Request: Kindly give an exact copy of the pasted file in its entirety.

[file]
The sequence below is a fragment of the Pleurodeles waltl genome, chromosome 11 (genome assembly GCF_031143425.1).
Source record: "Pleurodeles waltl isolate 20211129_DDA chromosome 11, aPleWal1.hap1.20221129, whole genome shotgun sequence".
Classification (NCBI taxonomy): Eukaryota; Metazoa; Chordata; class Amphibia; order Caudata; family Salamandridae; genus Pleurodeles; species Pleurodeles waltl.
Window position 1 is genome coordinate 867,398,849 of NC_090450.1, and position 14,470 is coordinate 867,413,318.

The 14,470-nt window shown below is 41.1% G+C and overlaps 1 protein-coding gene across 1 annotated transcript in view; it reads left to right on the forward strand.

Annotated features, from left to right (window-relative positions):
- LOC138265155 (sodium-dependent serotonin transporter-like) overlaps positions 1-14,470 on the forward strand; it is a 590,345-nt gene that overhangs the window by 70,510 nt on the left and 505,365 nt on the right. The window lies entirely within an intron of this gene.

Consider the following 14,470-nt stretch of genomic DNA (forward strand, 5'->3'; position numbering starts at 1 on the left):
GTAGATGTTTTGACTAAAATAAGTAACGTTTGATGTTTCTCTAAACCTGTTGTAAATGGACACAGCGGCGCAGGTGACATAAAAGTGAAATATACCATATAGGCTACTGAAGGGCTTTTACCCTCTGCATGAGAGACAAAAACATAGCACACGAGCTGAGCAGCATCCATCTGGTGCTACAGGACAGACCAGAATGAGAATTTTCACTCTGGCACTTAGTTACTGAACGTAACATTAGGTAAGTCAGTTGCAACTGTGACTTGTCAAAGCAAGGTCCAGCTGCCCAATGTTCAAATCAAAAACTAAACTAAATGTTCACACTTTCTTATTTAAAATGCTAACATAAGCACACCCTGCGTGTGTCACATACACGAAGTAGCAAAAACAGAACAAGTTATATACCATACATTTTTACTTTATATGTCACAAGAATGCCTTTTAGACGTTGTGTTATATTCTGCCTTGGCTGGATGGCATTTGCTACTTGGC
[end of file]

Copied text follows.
The sequence below is a fragment of the Pleurodeles waltl genome, chromosome 11 (genome assembly GCF_031143425.1).
Source record: "Pleurodeles waltl isolate 20211129_DDA chromosome 11, aPleWal1.hap1.20221129, whole genome shotgun sequence".
Classification (NCBI taxonomy): Eukaryota; Metazoa; Chordata; class Amphibia; order Caudata; family Salamandridae; genus Pleurodeles; species Pleurodeles waltl.
Window position 1 is genome coordinate 867,398,849 of NC_090450.1, and position 14,470 is coordinate 867,413,318.

The 14,470-nt window shown below is 41.1% G+C and overlaps 1 protein-coding gene across 1 annotated transcript in view; it reads left to right on the forward strand.

Annotated features, from left to right (window-relative positions):
- LOC138265155 (sodium-dependent serotonin transporter-like) overlaps positions 1-14,470 on the forward strand; it is a 590,345-nt gene that overhangs the window by 70,510 nt on the left and 505,365 nt on the right. The window lies entirely within an intron of this gene.

Consider the following 14,470-nt stretch of genomic DNA (forward strand, 5'->3'; position numbering starts at 1 on the left):
GTAGATGTTTTGACTAAAATAAGTAACGTTTGATGTTTCTCTAAACCTGTTGTAAATGGACACAGCGGCGCAGGTGACATAAAAGTGAAATATACCATATAGGCTACTGAAGGGCTTTTACCCTCTGCATGAGAGACAAAAACATAGCACACGAGCTGAGCAGCATCCATCTGGTGCTACAGGACAGACCAGAATGAGAATTTTCACTCTGGCACTTAGTTACTGAACGTAACATTAGGTAAGTCAGTTGCAACTGTGACTTGTCAAAGCAAGGTCCAGCTGCCCAATGTTCAAATCAAAAACTAAACTAAATGTTCACACTTTCTTATTTAAAATGCTAACATAAGCACACCCTGCGTGTGTCACATACACGAAGTAGCAAAAACAGAACAAGTTATATACCATACATTTTTACTTTATATGTCACAAGAATGCCTTTTAGACGTTGTGTTATATTCTGCCTTGGCTGGATGGCATTTGCTACTTGGC